Motherboard reached out to Zoom for comment, and Zoom later confirmed the data collection in a follow-up statement, which said, “Zoom takes its user’s privacy extremely seriously. We originally implemented the ‘Login with Facebook’ feature using the Facebook software development kit (SDK) in order to provide our users with another convenient way to access our platform. However, we were recently made aware that the Facebook SDK was collecting unnecessary device data.” After Motherboard released the article, Zoom removed the tracking software code.
Zoom’s heightened traffic and suspicious privacy claims prompted New York’s Attorney General, Letitia James, to send a letter to the company in March, asking whether Zoom has instituted any new security measures to prevent hackers and to manage the increase in traffic. James acknowledged that Zoom is “an essential and valuable communications platform,” but her letter also admonished the company’s inadequate resolution of security flaws like vulnerabilities “that could enable malicious third parties to, among other things, gain surreptitious access to consumer webcams.”
While these are disturbing issues, one of Zoom’s biggest problems that emerged was its previous lack of end-to-end encryption. It’s important in preventing others from accessing your information, such as messages while its transferred from one device to another. Zoom has made several statements addressing this along with other privacy concerns, which it has apologized for.
It has also now improved many features in its Zoom 5.0 update that released on April 27, such as adding a more secure AES 256-bit GCM encryption, new password requirements, a “report a user” feature, enhanced data center information, and improvements to ending/leaving meeting settings.
However, new features like the new GCM encryption won’t be entirely effective until all users have Zoom 5.0. Users will be required to update to Zoom 5.0 on May 30 if they want to continue using Zoom. In the meantime, your businesses’ private information may still be at risk of personal data breaches and information stealing for another month.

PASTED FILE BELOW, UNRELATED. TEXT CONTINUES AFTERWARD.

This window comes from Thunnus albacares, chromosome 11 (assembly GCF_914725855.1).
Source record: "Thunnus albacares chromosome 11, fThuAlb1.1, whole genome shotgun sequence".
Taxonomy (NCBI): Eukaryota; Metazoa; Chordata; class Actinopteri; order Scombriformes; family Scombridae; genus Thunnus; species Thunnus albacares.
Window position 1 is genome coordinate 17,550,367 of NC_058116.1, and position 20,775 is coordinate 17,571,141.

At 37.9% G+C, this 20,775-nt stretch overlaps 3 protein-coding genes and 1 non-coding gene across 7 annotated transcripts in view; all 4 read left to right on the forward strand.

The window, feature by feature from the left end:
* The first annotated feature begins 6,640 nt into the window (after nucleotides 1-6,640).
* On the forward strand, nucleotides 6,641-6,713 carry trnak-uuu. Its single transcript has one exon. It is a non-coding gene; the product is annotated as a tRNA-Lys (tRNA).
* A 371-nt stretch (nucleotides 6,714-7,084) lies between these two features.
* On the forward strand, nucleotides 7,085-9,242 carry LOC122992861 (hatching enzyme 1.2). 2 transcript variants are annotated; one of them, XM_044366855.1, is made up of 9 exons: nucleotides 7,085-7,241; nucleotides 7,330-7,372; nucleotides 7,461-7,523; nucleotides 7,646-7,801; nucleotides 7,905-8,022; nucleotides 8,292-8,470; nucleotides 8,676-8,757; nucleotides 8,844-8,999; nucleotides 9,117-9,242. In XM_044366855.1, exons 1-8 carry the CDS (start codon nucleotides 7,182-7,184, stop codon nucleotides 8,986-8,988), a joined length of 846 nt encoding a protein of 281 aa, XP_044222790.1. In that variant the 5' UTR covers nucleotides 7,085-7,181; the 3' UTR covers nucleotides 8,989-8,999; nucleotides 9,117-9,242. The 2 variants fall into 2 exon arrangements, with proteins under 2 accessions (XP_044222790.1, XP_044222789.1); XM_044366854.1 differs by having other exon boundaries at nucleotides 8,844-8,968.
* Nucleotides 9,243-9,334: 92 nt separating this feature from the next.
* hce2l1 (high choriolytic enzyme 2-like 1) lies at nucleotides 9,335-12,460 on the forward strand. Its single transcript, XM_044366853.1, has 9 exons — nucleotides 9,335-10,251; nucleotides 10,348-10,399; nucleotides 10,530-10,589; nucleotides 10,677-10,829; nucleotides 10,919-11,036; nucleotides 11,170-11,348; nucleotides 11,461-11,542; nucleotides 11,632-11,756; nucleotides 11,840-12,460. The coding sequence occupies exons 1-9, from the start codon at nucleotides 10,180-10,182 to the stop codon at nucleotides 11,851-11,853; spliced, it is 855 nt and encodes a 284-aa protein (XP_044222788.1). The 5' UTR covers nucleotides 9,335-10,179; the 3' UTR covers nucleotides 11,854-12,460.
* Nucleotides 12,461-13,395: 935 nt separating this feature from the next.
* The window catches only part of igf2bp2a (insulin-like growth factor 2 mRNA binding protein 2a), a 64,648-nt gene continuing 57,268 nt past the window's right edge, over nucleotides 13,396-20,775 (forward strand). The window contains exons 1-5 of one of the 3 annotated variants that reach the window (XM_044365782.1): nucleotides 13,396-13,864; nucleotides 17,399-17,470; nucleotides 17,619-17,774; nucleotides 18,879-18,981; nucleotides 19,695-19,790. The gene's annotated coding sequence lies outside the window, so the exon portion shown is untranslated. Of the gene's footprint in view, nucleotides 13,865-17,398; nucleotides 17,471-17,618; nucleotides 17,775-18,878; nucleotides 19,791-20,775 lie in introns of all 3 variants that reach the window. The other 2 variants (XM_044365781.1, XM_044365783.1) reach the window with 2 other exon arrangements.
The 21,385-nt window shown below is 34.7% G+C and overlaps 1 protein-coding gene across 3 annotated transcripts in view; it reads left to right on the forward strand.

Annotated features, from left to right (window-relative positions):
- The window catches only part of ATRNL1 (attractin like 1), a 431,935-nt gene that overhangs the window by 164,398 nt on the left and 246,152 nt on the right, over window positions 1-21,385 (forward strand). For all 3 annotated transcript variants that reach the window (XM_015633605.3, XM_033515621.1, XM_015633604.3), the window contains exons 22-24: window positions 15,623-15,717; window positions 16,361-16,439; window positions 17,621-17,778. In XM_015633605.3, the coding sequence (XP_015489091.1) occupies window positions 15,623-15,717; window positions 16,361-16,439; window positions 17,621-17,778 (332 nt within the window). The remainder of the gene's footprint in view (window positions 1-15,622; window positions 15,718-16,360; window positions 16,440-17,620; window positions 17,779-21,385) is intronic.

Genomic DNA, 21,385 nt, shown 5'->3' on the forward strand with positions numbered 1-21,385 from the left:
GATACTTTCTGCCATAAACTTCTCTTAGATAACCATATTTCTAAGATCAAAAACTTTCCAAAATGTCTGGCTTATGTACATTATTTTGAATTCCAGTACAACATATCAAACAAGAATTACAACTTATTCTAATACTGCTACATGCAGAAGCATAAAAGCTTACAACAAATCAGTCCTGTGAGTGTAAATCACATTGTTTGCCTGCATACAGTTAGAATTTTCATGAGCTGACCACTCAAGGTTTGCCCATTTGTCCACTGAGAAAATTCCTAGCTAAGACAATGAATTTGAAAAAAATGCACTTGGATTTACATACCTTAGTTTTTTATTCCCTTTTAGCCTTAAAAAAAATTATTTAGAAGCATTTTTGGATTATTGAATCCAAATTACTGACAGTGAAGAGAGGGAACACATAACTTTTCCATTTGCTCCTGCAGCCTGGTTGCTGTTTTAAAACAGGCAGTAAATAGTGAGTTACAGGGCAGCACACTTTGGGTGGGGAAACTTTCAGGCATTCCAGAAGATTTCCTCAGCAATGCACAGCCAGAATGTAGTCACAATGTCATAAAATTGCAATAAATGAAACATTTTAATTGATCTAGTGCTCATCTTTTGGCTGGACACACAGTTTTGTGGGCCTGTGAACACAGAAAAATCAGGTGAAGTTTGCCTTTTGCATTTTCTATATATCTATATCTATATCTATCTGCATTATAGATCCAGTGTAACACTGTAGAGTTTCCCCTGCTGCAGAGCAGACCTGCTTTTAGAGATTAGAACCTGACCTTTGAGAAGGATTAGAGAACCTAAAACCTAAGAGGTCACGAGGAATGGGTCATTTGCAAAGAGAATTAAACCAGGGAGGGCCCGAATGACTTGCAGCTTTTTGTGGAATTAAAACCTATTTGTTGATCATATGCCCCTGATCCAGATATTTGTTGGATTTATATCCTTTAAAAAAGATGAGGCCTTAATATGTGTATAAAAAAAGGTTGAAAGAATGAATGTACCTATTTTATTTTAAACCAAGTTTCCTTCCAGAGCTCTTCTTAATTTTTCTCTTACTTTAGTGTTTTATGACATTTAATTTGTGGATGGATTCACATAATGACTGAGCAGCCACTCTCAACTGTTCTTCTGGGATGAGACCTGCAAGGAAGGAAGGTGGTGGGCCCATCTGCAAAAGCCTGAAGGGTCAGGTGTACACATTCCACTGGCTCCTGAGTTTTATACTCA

Ways to Protect Your Privacy
While Zoom tightens loose ends through its additional features and may prove to be a more safe and reliable app down the road, it’s important to ensure that your business and private information are protected in the meantime.
Create a Unique Password
Start by making a different password for each app that you use, and don’t use features to sign into an app through other apps like Facebook and Google. “Always create a unique username and password per each platform, including Zoom,” says Kristina Podnar, a digital policy consultant and expert in cybersecurity. “By keeping that data separate, you at least create a wall that keeps the data separate and makes it harder for companies to understand every detail about you.”
Use Two-Factor Authentication
Along with creating unique passwords, it is crucial that you set up two-factor authentication (2FA) security measures on all of your devices. This essentially gives you a second way to verify yourself. A prime example of this would be Apple’s Face ID, but the verification can also come in the form of a numeric code sent to your phone. Every time someone tries to log in from an unfamiliar device, a text will be sent to your phone with a code that can only be used once. If you want to be even safer, you can verify login attempts through an authenticator app. This links all your accounts to the app, and it rotates new codes that you can use interchangeably throughout all of your accounts. The best part is that you can require multiple types of codes simultaneously. You can use a QR code on one device and a six-digit code on another.